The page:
Monday, May 30, 2011
Friday, May 27, 2011
The Bavarian Nymphenburg Palace in Munich features expansive gardens which features a variety of classically inspired sculptures. Now, the one this li'l quickie was inspired by was labelled as Pluto, but the trident he carried said Neptune to me (other images of it I found also labelled it as Neptune). Oh internet, you occasionally possibly mis-leading scamp you. As a side note, the palace and gardens were featured in Alain Resnais' surreal masterpiece, Last Year at Marienbad.
Wednesday, May 25, 2011
A return to my statue drawing shenanigans. The Lord of the Underworld isn't often depicted when compared to his more sunny or sea-going brethren. The story of his abduction of the fair Prosperina seems to be the most frequently rendered. This one, once again, was inspired by the simple direct statue carved out by the great Canova.
Monday, May 23, 2011
If you're not familiar with boxer Jack Johnson, the first black heavyweight boxing champion, may I take a moment and recommend you go look him up. Even if you don't care for the sport and are somehow immune to interest in civil rights struggles, I'm sure Jack's larger-than-life style of living will be more than enough to keep you interested. The white boxing community threw anything it could at the "Galveston Giant" (I'm not sure that it's merely coincidental that Jack was from Texas) trying to take the title away from him, but Jack held onto it until 1915. It would be 20 years before another black boxer, Joe Louis, would be allowed to compete for it. By then, times had changed, and Louis' reign as champ was heralded by many and even used as anti-Nazi propaganda. In any event, I had fun drawing the big, smug galoot.
Wednesday, May 18, 2011
Many spaghetti westerns had their titles and dialogue re-dubbed to turn their heroes into so many Djangos and Sartanas. This quickie was from a screen-grab I made from the '71 entry Django Defies Sartana, which was perhaps the weakest title of the knock-offs though a slightly better movie than many of them. There's simply no beating One Damned Day at Dawn...Django meets Sartana for title umph. Much like there's no beating Gianni Garko, the original and best Sartana. Perhaps I should be drawing him instead...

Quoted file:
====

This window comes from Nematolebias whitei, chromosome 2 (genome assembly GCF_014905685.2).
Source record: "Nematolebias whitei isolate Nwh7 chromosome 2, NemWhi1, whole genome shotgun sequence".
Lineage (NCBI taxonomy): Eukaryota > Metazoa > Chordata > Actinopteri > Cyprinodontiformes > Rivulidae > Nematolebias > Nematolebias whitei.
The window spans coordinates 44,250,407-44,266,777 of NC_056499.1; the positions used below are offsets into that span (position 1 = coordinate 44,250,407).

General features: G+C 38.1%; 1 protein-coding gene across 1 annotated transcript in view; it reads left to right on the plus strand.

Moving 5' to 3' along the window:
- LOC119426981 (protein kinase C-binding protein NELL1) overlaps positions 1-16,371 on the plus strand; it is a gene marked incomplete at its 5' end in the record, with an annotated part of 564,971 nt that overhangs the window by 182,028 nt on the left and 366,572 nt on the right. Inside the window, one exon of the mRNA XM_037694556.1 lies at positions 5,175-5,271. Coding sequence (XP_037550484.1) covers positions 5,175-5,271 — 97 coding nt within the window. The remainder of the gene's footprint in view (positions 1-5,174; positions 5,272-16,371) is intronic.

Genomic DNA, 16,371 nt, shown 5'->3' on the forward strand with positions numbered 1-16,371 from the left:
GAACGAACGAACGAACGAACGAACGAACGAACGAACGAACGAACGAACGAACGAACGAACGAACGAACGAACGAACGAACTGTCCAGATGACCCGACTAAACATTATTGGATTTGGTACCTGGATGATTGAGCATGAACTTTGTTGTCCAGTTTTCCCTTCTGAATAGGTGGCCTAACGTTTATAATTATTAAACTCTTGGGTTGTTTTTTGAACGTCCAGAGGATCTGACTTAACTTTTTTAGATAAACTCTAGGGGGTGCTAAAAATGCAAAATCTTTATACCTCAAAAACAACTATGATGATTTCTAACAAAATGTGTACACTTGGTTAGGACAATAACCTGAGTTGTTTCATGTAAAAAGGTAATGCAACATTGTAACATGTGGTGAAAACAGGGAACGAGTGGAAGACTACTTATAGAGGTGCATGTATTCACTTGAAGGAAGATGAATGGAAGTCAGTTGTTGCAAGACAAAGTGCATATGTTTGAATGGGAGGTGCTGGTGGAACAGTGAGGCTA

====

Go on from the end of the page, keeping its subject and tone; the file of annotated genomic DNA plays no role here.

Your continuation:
Monday, May 16, 2011
Another "exploitation" quickie based loosely on Lady Snowblood star Meiko Kaji, one of the queens of lurid, blood-spattered Japanese cinema in the 70's. This one's a little rough. I didn't quite capture her the way I wanted, but I was still happy with the lines to an extent. I might have to give her another go...rarely has feral intensity looked so sexy...
Friday, May 13, 2011
This was a quickie of Maurizio Merli, star of many an Italian thrillride. I first saw Maurizio in the spaghetti western Mannaja (aka. A Man Called Blade). Despite the general power and prowess of a great 70's stache, he died young at the age of 49. My desire for Euro-Exploitation flicks, however, lives on.
Wednesday, May 11, 2011
Wednesday, May 04, 2011
Monday, May 02, 2011
It's been said that Clint Eastwood broke off his working relationship with Sergio Leone when he realized that the stories were steadily moving away from him. In many ways, it can truly be said that The Good, The Bad and The Ugly belongs to the Ugly, Tuco (Eli Wallach). In many respects he's the only human character in the film, and I think, one of the best characters in cinema history. The Good is an almost ethereal angelic figure who pops in and out, and The Bad is an almost purely demonic presence. Tuco, on the other hand, is grimy and gritty, and though thoroughly despicable, one can't help but root for him. I narrowly missed getting to meet Eli when Walter Hill tried to cast him in Undisputed, but at 87 years of age, Eli was in the midst of working a Broadway play.